One More Time! Court of Appeals Revokes Park Junction Permit
Updated: May 8
By Kirk Kirkland
Park Junction Pasture is the last place to see the mountain as you approach the Nisqually entrance of Mount Rainier National Park. This is where Park Junction Resort wanted to build a shopping center, convention center, golf course, and hotel and condos for 600 people.
On April 25, 2023, after two decades of permit extensions, the Washington State Court of Appeals revoked the permit of Park Junction Partners.
The State Court of Appeals upheld the hearing examiner's May, 2021 decision, finding: "Even though there was some conflicting testimony in the record from Park Junction’s witnesses, there is sufficient evidence to show that mismanagement delayed the project, that Park Junction did not build two demonstration wetlands or even one by the deadline, and that Park Junction did not communicate its difficulties with the deadline to Pierce County until the deadline had passed."
In the county hearing examiner's 46 page decision from May 2021, the examiner had extended the project's permit based on promises that they would comply with a deadline to build a wetland complex. In the past, the partners had applied for three wetland permits, but never completed an agreement with the county on their construction. This last time, they agreed on a deadline of November 2022, but the only change in the 100 acre pasture by then was two holes in the ground. Unfortunately for the owners, there were no clay barriers to permit them to function properly.
In the county examiner's May 2021 revocation decision, he cited the property owners and managers' "…history of excuses and mismanagement that previously delayed the project." Their testimony in the February 2021 hearing, he said, "showed that the elements causing past delays, including inadequate supervision and organization, remain.” And those elements, he added "will likely prevent timely processing of the project to completion."
Herds of elk like these graze pastures where the resort was originally permitted.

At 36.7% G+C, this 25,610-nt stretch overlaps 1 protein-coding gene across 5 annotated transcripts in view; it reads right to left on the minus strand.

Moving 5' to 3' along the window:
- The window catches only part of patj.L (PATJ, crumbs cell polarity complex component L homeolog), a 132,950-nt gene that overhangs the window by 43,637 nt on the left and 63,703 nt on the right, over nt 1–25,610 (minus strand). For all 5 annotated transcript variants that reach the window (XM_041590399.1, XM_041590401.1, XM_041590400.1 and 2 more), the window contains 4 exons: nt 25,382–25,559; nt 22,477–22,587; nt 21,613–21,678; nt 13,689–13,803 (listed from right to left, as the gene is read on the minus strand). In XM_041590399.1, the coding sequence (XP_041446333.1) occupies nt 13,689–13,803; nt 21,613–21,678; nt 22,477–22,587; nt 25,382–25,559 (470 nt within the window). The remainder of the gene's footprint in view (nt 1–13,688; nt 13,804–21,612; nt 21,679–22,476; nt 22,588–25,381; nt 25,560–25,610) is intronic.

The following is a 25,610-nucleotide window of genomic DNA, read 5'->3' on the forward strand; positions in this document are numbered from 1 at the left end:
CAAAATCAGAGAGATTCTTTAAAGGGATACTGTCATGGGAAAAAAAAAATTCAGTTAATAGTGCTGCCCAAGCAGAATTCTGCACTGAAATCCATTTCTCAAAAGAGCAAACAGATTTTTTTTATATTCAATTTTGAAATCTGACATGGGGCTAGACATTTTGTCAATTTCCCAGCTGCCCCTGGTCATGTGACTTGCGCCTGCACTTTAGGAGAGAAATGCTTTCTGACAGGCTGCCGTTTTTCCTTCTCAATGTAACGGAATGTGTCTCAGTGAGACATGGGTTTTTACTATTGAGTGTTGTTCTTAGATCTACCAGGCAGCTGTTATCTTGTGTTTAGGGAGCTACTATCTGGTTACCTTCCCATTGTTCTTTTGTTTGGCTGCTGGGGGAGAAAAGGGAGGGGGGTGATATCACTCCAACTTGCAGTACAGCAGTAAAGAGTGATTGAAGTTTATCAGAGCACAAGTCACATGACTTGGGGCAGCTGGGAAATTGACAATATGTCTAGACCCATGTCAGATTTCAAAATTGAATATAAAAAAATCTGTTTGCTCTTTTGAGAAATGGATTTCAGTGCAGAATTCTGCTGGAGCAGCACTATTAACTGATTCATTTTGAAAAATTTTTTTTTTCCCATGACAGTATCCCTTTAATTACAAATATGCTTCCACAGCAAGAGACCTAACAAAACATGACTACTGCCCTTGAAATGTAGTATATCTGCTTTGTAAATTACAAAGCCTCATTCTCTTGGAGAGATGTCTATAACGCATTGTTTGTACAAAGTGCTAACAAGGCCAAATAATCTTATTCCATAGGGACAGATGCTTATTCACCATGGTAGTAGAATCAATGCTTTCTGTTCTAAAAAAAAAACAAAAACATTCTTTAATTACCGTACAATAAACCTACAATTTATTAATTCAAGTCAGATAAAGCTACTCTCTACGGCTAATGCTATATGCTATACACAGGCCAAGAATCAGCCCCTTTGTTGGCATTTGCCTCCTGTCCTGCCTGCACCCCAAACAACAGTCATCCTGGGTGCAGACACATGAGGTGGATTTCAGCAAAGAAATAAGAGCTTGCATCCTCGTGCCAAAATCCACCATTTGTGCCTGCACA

Tahoma Audubon Society first appealed the initial permit in 2001 on the grounds that county zoning regulations prevented a resort this large from being built in a volcanic hazard area. The resort project called for a convention center, hotel and condos for 600 people, plus a golf course and shopping center.
In 2002, the State Court Of Appeals reversed the Hearing Examiner’s first decision and determined resort owners could not build a convention center for over 300 people in a volcanic hazard zone. Within the next year, Pierce County Council changed the zoning designation to allow up to a 500 person convention center in this zone.
During the years 2002 and beyond, Mt Rainier has not erupted in the conventional way. However, there were periodic lahars that sent mudflows down Tahoma Creek, damaging the Westside road enough to close it permanently to automobile access for hikers. In 1947, a major lahar destroyed a campground at Kautz Creek and closed the main road to Paradise for a season. Previous eruptions had left signs of mudflows on the Park Junction building site.
During those twenty years, the hearing examiner held a status review hearing every 3 to five years. In 2014 and 2019 the examiner was disappointed in their progress toward getting approval of a water plan permit from the state and a wetland permit from the county planning department.
After the May 2021 revocation hearing, Tahoma Audubon Society defended the hearing examiner’s revocation decision in Superior Court, where it was overturned, then eventually the State Court of Appeals. Robert Mack, a past board member of TAS and our attorney, said that the project could possibly still find a path forward but, “We’re pleased with Tuesday’s decision. I think the Court of Appeals and the hearing examiner got it right,” he said, “And a Superior Court judge got it wrong. But because it was argued in front of the Court of Appeals the developer can apply again for a new conditional use permit."
A new permit would require a renewed environmental review and a change of zoning, and the partners would have to meet new standards that have been adopted for the area since 1998. Neighbors in Upper Nisqually Valley were always concerned the golf course would pollute their creek with landscape maintenance chemicals and that increased traffic would make lines even longer at the park entrance. They will welcome this Appellate Court decision and oppose another round of permitting and zoning changes.
TAS could not have successfully sustained this two decade effort without the generous support of our attorney Bob Mack, who has represented us through all court appeals.